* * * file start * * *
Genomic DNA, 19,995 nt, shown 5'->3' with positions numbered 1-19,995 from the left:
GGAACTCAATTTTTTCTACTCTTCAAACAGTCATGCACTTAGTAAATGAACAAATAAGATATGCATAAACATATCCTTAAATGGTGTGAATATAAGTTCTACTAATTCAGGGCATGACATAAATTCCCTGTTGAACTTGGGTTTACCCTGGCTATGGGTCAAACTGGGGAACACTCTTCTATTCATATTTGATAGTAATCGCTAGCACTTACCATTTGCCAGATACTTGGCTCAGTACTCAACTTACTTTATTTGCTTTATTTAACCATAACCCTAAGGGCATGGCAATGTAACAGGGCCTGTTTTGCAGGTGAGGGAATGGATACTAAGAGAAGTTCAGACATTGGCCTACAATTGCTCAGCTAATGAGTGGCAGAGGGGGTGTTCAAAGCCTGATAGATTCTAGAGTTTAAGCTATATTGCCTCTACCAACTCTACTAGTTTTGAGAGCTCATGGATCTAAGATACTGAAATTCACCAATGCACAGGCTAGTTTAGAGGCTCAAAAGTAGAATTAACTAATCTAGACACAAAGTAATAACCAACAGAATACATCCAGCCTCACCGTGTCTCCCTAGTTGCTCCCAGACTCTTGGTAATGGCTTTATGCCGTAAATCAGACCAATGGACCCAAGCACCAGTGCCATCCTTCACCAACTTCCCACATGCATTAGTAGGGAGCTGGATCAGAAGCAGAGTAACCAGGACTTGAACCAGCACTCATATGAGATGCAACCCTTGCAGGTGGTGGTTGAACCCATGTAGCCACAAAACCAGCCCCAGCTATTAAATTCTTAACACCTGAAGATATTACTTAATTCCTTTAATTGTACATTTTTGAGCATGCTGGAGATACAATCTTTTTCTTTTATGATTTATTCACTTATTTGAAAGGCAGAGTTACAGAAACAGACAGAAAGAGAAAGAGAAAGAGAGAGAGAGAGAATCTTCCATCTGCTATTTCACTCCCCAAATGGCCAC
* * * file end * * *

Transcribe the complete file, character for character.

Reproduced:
Genomic DNA, 19,995 nt, shown 5'->3' with positions numbered 1-19,995 from the left:
GGAACTCAATTTTTTCTACTCTTCAAACAGTCATGCACTTAGTAAATGAACAAATAAGATATGCATAAACATATCCTTAAATGGTGTGAATATAAGTTCTACTAATTCAGGGCATGACATAAATTCCCTGTTGAACTTGGGTTTACCCTGGCTATGGGTCAAACTGGGGAACACTCTTCTATTCATATTTGATAGTAATCGCTAGCACTTACCATTTGCCAGATACTTGGCTCAGTACTCAACTTACTTTATTTGCTTTATTTAACCATAACCCTAAGGGCATGGCAATGTAACAGGGCCTGTTTTGCAGGTGAGGGAATGGATACTAAGAGAAGTTCAGACATTGGCCTACAATTGCTCAGCTAATGAGTGGCAGAGGGGGTGTTCAAAGCCTGATAGATTCTAGAGTTTAAGCTATATTGCCTCTACCAACTCTACTAGTTTTGAGAGCTCATGGATCTAAGATACTGAAATTCACCAATGCACAGGCTAGTTTAGAGGCTCAAAAGTAGAATTAACTAATCTAGACACAAAGTAATAACCAACAGAATACATCCAGCCTCACCGTGTCTCCCTAGTTGCTCCCAGACTCTTGGTAATGGCTTTATGCCGTAAATCAGACCAATGGACCCAAGCACCAGTGCCATCCTTCACCAACTTCCCACATGCATTAGTAGGGAGCTGGATCAGAAGCAGAGTAACCAGGACTTGAACCAGCACTCATATGAGATGCAACCCTTGCAGGTGGTGGTTGAACCCATGTAGCCACAAAACCAGCCCCAGCTATTAAATTCTTAACACCTGAAGATATTACTTAATTCCTTTAATTGTACATTTTTGAGCATGCTGGAGATACAATCTTTTTCTTTTATGATTTATTCACTTATTTGAAAGGCAGAGTTACAGAAACAGACAGAAAGAGAAAGAGAAAGAGAGAGAGAGAGAATCTTCCATCTGCTATTTCACTCCCCAAATGGCCAC